The reality is that the cyber threats facing private businesses are no different from any other type of organisation. Cyber criminals are essentially opportunistic and will look to attack wherever they see vulnerabilities, according to PwC.

Digital and physical security are becoming indivisible and everything we do online has consequences in the real world. From critical business systems to social events, virtually every aspect of work and life is exposed to the all-seeing gaze of the internet – and thereby to cybercriminals. And when they come knocking, private businesses need to be ready.

Recent research indicates that 47% of respondents from privately-owned businesses rated cyberattacks as the top threat to their organisation’s growth.

Things have been tough recently in the cyber insurance industry. Businesses have a difficult time finding affordable policies with the right limits that don’t exclude ransomware (see Top Cybercrime Predictions).

Cyber Security an Part of the Business Culture? Cyber Risk Areas

Cybercrime has catastrophic consequences in today’s corporate environment, including revenue and profit loss, brand ruin, erosion of consumer loyalty, competitive disadvantages, and, among other things, crippling lawsuits.

However, private businesses have some distinctive characteristics that create specific cyber security risks and which need to be addressed.

These are the 5 areas that private businesses should address now to make themselves more cyber secure.

Following recent cyber attacks, organizations worldwide are beginning to see the crucial need for lifesaving protections that warn when risk is there. They understand that they need “risk sensors” to prevent dangerous scenarios from occurring and prevent inevitable cybercrime from becoming tragic when it appears (see Cybersecurity and the Cyber Insurance Market).

Educate family members on the importance of online security

Your teenagers will roll their eyes but it’s important to remember that in a family business, all of the family are the faces of the company.

Apart from reputational damage and personal safety, unguarded use of social media can create many risks.

If you’re the principal in the family business, you’re probably fairly careful with your online activities. But what about the rest of the family? For example, do you know what photos your children are posting on social media? What locations, properties or people are showing in the background? Are location services enabled that show exactly where the photo was taken?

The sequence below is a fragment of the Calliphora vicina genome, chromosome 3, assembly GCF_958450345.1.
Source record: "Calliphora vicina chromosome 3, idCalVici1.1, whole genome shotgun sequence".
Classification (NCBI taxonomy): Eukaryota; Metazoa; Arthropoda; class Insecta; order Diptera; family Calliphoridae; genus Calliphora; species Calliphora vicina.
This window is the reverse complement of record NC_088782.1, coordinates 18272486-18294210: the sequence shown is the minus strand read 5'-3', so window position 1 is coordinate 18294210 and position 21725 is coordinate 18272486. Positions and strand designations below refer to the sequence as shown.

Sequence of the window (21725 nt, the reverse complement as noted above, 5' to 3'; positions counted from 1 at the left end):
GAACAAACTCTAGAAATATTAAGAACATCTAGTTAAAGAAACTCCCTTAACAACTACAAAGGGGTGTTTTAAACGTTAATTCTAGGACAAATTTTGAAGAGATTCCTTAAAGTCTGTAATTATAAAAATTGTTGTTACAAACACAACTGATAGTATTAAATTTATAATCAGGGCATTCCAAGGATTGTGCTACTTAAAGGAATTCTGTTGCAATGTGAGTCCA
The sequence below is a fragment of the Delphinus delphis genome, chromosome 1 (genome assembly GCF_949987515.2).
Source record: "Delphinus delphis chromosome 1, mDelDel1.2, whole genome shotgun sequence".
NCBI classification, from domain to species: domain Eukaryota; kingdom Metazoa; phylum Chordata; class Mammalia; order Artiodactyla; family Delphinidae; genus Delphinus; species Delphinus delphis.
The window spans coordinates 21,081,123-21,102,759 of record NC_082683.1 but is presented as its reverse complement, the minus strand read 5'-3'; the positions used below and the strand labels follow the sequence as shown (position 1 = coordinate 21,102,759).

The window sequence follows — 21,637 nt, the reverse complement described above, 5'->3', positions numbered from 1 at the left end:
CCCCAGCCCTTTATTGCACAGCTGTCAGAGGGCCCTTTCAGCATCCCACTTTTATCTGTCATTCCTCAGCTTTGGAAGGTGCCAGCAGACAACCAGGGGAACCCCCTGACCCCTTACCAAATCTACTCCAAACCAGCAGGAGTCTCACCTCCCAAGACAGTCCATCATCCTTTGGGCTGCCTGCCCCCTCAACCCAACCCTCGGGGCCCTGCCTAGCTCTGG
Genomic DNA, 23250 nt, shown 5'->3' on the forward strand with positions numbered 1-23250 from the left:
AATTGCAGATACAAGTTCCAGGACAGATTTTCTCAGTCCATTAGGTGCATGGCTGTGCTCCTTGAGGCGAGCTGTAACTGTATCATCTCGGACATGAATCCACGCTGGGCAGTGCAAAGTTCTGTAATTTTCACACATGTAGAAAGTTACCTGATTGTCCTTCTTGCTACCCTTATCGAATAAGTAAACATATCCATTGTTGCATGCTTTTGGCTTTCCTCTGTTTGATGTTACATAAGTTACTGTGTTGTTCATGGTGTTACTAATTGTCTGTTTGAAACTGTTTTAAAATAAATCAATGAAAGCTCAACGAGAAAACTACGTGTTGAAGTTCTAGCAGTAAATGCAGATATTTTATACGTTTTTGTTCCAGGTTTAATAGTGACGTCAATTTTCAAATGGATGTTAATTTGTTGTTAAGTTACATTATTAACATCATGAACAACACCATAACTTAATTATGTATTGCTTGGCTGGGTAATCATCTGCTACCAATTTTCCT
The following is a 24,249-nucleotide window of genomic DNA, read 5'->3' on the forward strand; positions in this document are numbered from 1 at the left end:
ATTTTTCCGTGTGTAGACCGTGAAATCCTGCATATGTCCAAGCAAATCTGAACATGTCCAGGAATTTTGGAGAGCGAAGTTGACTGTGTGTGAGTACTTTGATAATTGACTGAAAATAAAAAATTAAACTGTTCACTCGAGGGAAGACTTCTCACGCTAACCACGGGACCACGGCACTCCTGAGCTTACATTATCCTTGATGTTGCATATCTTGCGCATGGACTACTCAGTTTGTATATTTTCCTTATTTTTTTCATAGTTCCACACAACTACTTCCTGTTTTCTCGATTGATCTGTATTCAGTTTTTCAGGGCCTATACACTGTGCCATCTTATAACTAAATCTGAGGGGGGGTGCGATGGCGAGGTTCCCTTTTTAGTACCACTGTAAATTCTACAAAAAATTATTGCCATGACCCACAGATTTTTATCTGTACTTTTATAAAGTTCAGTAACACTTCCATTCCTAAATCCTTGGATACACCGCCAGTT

Educating family members about acceptable use of social media may help mitigate some of these risks.

Make cyber security an embedded part of the business culture 

Cyber Security an Part of the Business Culture? Cyber Risk Areas

Private business owners often feel (erroneously) that they’re not big enough to be attractive targets. This mindset can lead to an unwillingness to spend money on cyber security until a threat actually materialises.

However cyber attackers don’t generally chase specific targets but focus on opportunities to gain entry.

Rather than being an afterthought, cyber security needs to be baked in at all levels of the business – owners, executives, employees – through regular awareness training and practical guidance. Security is everyone’s responsibility, and everyone has to be alert to the risks. This applies to members of the owner’s family too.

Those were the areas where people needed to focus because they were so important at that time. Get your shield up, understand what types of things to look for and identify the tell-tale signs of danger (see 5 Most Important Cybersecurity Controls). The risk is real and you are holding the risk.

Implement a mobile device management tool

According to Statista over 6 billion people globally have a mobile phone. The problem is that many people use the same handset and apps for their personal and work activities.

So if a device is compromised or lost it can impact the business’ data and systems and possibly offer attackers an access point.

The solution is to implement a Mobile Device Management (MDM) tool on everyone’s handset that segregates the work and personal data, ensuring it’s properly managed, protected and backed up.

As we discovered that we are holding the risk, savvy businesses sought to transfer all or part of that risk (see about Global Cyber Market).

And that wasn’t a hurdle – until it was. As the age-old violence of “ransom” regained popularity through the ease at which attackers could execute and benefit from ransomware attacks, the increased transference of that risk caught the insurance industry off guard.